TRENTON, N.J. – Children of military families who attended high school in New Jersey, but are not currently living in the state, are now eligible for in-state tuition at public New Jersey colleges under a measure sponsored by Assemblyman Ron Dancer and signed into law by Gov. Phil Murphy on Monday.
“Military commitments and sacrifices involve the entire family,” said Dancer (R-Ocean). “Most military families move every two to three years, and some even more frequently. For a military child, it’s possible to have moved 10 times by age 12 and to have changed schools six to nine times between kindergarten and high school graduation.”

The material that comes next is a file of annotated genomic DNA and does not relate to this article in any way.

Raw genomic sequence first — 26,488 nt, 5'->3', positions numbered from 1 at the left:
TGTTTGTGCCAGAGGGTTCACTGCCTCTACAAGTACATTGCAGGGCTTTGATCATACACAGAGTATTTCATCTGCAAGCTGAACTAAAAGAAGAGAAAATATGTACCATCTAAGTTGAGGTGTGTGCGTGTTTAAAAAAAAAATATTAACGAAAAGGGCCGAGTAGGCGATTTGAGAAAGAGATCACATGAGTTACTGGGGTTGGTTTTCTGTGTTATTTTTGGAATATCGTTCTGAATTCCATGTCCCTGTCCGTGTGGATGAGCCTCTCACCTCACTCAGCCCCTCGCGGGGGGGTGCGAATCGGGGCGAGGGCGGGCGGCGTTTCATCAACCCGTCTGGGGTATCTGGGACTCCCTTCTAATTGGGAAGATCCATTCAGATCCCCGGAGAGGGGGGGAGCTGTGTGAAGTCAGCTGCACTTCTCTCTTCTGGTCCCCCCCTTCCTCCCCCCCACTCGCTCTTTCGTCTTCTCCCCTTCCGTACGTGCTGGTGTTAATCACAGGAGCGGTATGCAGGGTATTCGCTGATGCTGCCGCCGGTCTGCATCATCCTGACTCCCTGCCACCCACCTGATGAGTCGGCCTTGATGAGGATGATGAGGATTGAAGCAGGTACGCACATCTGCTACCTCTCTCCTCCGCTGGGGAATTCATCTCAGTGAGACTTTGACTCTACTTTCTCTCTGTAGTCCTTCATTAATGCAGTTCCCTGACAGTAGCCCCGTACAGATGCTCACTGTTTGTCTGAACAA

Under the new law, dependent children of military personnel will be eligible to pay in-state tuition rates at New Jersey’s public colleges and universities if they attended high school in the state for at least three years.
“Moving around the country and the world can present many challenges for children,” continued Dancer.
“Extending in-state tuition rates for young people who called New Jersey home, but had to move because of their families’ service to this country, is a small gesture that could potentially make a big impact. We want young people to come home to New Jersey, study here and build their lives and careers here. This is an incentive to bring people back to New Jersey.”
There are about 1.4 million military-connected children between 4 and 18 years old in the United States.
Both houses of the Legislature passed the bill (A2142/S275) unanimously. The law takes effect immediately.